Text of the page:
WDW205 Lecture 5

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Woodsworth College Courses
Jim Davies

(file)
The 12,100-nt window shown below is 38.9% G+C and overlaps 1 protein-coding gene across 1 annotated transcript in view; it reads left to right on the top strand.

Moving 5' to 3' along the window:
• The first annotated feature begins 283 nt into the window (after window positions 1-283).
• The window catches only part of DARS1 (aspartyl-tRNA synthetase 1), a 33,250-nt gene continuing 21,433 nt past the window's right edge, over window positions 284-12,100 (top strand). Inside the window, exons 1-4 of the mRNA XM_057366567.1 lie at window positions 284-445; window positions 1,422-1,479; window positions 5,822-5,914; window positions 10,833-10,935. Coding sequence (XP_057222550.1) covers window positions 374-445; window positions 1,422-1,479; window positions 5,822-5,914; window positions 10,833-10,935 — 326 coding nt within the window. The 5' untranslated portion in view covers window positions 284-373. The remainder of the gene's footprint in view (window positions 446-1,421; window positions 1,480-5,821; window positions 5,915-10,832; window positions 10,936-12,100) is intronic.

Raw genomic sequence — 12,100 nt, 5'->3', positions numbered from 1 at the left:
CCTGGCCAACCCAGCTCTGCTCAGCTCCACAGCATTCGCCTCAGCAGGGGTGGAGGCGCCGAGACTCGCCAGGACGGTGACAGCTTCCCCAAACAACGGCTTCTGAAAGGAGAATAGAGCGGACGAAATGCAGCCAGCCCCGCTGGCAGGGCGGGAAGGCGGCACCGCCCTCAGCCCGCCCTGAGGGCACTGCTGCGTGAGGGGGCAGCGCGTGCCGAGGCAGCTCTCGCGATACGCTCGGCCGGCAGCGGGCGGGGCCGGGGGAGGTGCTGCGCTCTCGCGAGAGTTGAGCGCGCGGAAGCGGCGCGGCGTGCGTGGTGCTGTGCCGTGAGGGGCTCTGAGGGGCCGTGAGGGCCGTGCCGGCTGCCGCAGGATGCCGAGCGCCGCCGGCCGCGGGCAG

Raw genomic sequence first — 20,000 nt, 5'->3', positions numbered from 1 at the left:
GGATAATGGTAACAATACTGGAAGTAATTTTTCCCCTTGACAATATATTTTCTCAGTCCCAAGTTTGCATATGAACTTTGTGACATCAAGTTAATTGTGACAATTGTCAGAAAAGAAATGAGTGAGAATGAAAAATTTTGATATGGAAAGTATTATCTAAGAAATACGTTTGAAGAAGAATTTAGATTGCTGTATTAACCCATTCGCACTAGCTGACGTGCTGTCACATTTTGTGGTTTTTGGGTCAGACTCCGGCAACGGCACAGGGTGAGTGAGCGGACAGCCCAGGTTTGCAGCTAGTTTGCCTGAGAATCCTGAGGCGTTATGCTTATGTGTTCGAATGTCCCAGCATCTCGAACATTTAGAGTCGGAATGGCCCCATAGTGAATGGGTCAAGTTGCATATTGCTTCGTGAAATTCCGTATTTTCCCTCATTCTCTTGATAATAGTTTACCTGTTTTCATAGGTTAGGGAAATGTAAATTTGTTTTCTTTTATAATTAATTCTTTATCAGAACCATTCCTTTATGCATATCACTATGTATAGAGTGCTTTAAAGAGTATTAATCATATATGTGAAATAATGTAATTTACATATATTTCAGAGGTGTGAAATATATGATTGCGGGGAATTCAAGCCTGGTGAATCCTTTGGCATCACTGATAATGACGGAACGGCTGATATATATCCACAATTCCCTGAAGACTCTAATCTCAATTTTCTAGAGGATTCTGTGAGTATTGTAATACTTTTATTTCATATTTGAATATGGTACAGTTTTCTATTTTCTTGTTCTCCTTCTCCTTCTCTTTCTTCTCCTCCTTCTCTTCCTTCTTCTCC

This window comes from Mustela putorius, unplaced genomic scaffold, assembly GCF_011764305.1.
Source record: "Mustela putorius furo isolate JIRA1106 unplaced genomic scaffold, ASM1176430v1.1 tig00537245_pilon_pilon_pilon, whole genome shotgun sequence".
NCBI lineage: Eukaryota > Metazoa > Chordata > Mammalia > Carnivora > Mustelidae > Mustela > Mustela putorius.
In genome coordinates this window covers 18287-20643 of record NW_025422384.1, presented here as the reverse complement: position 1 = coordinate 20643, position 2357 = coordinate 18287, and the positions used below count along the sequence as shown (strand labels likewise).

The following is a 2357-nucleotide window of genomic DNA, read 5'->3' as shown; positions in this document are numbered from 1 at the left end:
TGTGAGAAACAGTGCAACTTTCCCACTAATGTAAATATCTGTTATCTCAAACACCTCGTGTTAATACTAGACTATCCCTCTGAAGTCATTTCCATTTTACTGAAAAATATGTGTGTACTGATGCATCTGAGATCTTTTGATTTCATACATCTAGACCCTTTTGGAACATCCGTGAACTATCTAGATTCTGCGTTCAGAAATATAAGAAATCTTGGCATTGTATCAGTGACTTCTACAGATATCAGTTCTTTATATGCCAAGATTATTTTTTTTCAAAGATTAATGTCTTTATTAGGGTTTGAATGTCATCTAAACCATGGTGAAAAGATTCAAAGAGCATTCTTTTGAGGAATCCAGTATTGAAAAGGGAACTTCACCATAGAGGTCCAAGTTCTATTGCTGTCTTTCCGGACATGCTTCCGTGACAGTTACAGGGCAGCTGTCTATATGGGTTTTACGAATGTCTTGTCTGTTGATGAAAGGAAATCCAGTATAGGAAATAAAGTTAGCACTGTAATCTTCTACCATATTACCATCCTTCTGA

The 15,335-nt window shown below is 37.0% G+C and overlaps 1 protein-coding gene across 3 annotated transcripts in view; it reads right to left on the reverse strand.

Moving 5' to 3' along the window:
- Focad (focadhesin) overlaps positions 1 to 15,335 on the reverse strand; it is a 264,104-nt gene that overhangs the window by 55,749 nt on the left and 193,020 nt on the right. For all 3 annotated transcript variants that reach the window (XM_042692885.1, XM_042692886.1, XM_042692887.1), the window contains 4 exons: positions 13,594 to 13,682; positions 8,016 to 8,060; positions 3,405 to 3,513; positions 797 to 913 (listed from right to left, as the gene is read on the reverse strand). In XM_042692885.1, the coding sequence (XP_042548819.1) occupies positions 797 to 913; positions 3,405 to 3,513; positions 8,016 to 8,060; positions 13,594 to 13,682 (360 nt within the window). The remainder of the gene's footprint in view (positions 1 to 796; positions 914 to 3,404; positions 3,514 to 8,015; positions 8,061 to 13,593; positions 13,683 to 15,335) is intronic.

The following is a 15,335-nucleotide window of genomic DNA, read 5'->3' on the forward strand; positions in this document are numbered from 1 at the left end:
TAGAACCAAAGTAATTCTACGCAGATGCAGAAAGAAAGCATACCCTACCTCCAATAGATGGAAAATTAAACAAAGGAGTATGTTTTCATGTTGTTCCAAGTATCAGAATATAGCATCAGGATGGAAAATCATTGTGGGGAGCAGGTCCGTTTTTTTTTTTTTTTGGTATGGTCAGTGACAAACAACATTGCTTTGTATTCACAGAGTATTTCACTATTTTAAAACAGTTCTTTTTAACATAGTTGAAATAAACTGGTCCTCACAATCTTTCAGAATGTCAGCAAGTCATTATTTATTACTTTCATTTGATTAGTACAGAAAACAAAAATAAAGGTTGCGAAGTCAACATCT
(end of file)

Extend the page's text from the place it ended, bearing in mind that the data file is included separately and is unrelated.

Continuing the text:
WDW205 Lecture 5 10/15/2012 Biology, Psychology and Crime Test Info: - know particular trends - Studying findings, what are the findings that support and bring the theory into questions - Policy implications, short answers: can be in point form: Week 1, 5 questions, Week 2, 6 questions, Week 3, 5 questions, Week 4, 7 questions, Week 5, 7 questions Psychological Theories - Attempts to understand the psychological processes that motivate crime - a focus on individual mental functioning o Psychodynamic / psychoanalytic o Behavioral o Cognitive The Psychoanalytic Perspective - Focus on early childhood experiences. o Major destructions can have a profound impact on behavior - Contributions of Sigmund Freud - The preconscious, conscious and unconscious mind. - The ID, Ego and Superego - Developmental stages (oral stage, anal stage and genital stage). o Any destructions can impact developmental stages - Neuroses (afraid to lose control) o Feelings of guilt at an early stage may result in committing physical crime - Psychotics (have lost control). o Stuck at the ID stage of develops, the drive for desires o Lack of self control, lack of apathy, can act in a criminal behavior without feeling guilt - Freud and guilt - Case by case analysis; psychodynamic Theories Influenced by Freud - Alfred Adler (Inferiority Complex) the idea because of early hood destructions, one would want to over come this inferiority - Erik Erikson (Identity Crisis) who am I - August Aichorn (latent delinquency) poorly developed conscious mind, ego or superego, lack of self control and apathy leading to criminality Behavior Theories - Human behavior is learned - Focus on rewards and punishments - Crime is not necessarily abnormal or immature • Crime can be perfectly normal - Children learn from adult role models - if they observe parental crime and violence in their youth, they are more likely to repeat this behavior Three Main Influences - Family - Immediate neighborhood – peers - The media (exposure) • The vast majority of our population is exposed to extremely violent media over the past week • If violence was caused by media exposure we should become a much more violence society then crime dropping • Violent media is much more accessible, but more safer • Certain members of our society may be more vulnerable to media violence than others (those who spend/grow up with the television with the absence of parental discretion) What Triggers Violence? - An event that heightens arousal - Aggressive skills • Experience - Expected positive outcomes • Reward - Pro-violence attitudes or beliefs • Learned behaviors and attitudes, therefore learn criminal behavior Cognitive Theories - Focus on mental functioning and the way people mentally represent the world around them. - Moral and Intellectual Development Theory (psychopathology). • All individuals go through different stages, a low level of moral development is controlled by the fear of punishment • Not to engage in crime because it is morally right, free of violence, thus higher level of reasoning • The lower your state the more likely hood you are to engage in crime • Social environments and how you are shaped - Personality and Crime (psychopathology). - IQ and Crime. • People with low IQs are not able to reason their way out of violent applications • IQ is related to success in legitimate society Biosocial and Psychological theories: policy options - A focus on the individual criminal. Each case is unique – social influences are de-emphasized. - Rise of the “treatment” industry (medical specialists, psychologists, psychiatrists, social workers, therapists, drug treatment experts, councilors, etc.). - The intensive use of pharmaceuticals. Criticism of Biosocial and Psychological Theories - Race and social class bias - a focus on violent and sexual crimes. Can’t adequately explain other forms of criminality - Ignores social factors that might explain crime - Cant account for changes in crime over time and place - Problems with research methods (small sample sizes, lack of proper control variables, etc) Economics, Social Strain and Crime The Class-Crime Relationship - is there an empirical relationship between social class and crime? - Does the type of data used- police data, survey data, prison data etc., explain the class-crime relationship?
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